Before the 2013 season began, you could have probably predicted a few things about the Edmonton Eskimos.
First, their offence would probably have some trouble led by quarterback Mike Reilly who is developing into a sure-fire starter in the Canadian Football League.
The other prediction is the Eskimos defence would have been the strength of the team, especially in the front seven.
Most of the money in the off-season was spent on the defence.
J.C. Sherritt, T.J. Hill and Marcus Howard were all re-signed; while Odell Willis was the prized free-agent acquisition of the off-season for the Eskimos.
The defence was supposed to give the offence some breathing room so they could gel as best and as fast as they could.
Six games into the regular season and the Eskimos defence hasn’t lived up to its pre-season expectations.
On the ground, the Eskimos have allowed a league-worst 145 rushing yards per game. Opposing teams have run 151 times against the Eskimos defence, the most among any other team in the league.
Not coincidentally, the Eskimos have surrendered the most first downs rushing and the most first downs overall.
Head coach Kavis Reed and the rest of the coaching staff did a self-study of the entire team’s performance through the first six games of the season during the bye week. He says he noticed an alarming trend.
“The number that sticks out is 6.5 yards (given up) on first down,” Reed explained. “We need to live in the world of second and seven plus.”
Defences are supposed to be reactionary and anticipate scenarios. When defences face second and medium-to-short on a consistent basis, a reactionary defence becomes a thinking defence.
The advantage goes to the offensive coordinator because his playbook is wide open. It’s very difficult to pass rush on second and short-to-medium. On second-and-long however, defences can pin their ears back and rush.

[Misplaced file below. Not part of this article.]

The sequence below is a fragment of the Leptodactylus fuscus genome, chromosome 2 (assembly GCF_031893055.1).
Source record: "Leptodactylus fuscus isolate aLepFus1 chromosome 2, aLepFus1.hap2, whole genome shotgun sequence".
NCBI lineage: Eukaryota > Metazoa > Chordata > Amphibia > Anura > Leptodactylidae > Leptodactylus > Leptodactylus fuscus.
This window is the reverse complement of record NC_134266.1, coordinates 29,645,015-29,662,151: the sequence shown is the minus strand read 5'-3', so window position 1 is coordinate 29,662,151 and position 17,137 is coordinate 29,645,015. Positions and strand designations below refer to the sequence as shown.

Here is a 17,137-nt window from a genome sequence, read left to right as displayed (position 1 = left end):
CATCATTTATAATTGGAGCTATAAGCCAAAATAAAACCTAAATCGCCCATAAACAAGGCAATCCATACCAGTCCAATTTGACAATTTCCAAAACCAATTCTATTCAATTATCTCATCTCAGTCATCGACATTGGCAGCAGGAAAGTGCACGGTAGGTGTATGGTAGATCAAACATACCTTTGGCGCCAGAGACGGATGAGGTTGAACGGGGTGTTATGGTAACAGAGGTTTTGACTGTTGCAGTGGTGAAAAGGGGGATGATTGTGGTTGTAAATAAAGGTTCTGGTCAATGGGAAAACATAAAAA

Reed says his front seven must get back to the basics of football.
“If six gaps are available to you, be in your gap, get off a block and make a play,” Reed said. “You can’t get in your gap if you don’t align properly. We have to be intensive about making certain guys are aligned properly, be where they are supposed to be. It’s simple, we just need to focus on the fundamental thing of getting lined up and no matter what they are doing visually to you, all the cross-motions, there are six gaps.”
Coming into this week, the Eskimos are the lowest scoring team in the CFL with just 128 points, averaging 21.3 points per game.
In the last three games, the Eskimos have scored 77 points which is an average of 25 points through that time span. The glaring criticism of the offence is they are very slow starters.
Twenty two of those 77 points have been scored in the first half. However, when the offence becomes hot in the second half, the defence can’t get off the field. Overall, offence must help the defence and vice-versa.
It won’t get any easier for the Eskimos as Sherritt is out for two to six weeks with a broken thumb. Former University of Georgia star Rennie Curran will make his debut in his place. The Eskimos also lost their best defensive back in rookie Aaron Grymes who suffered an internal organ injury in practice this week.
The next four games will be extremely tough as the Eskimos face the Argonauts, the Riders, and the Stampeders twice.
Not a good combination for a team trying to build for success. The Eskimos have only lost their last two games by six points. Teams who lose close games tend to either start winning them or they just fall off.
The defence can go a long way in helping the Eskimos win those close games.
NOTES: The Eskimos will shuffle their offensive line vs. Toronto. Right tackle Branden Curry is out of the lineup with a lower-body injury. Matt O’Donnell will move to right tackle from left guard. New import lineman Miles Mason will make his CFL debut at left guard. The same position he played at the University of Utah for his first two seasons. Expect Alexander Krausnick to make his Eskimos debut playing at centre. He’s recovered from a knee injury which occurred back in training camp. The Eskimos have won four straight regular season games in Toronto which includes their 2010 game in Moncton where Toronto was designated the home team.
Dave Campbell has been on the Eskimos beat since 2004. He’s entering his seventh season as the Eskimo colour analyst for 630 CHED broadcasts. He also hosts The Points After Show, an openline post-game show. Follow Dave on Twitter @Dave_CHED.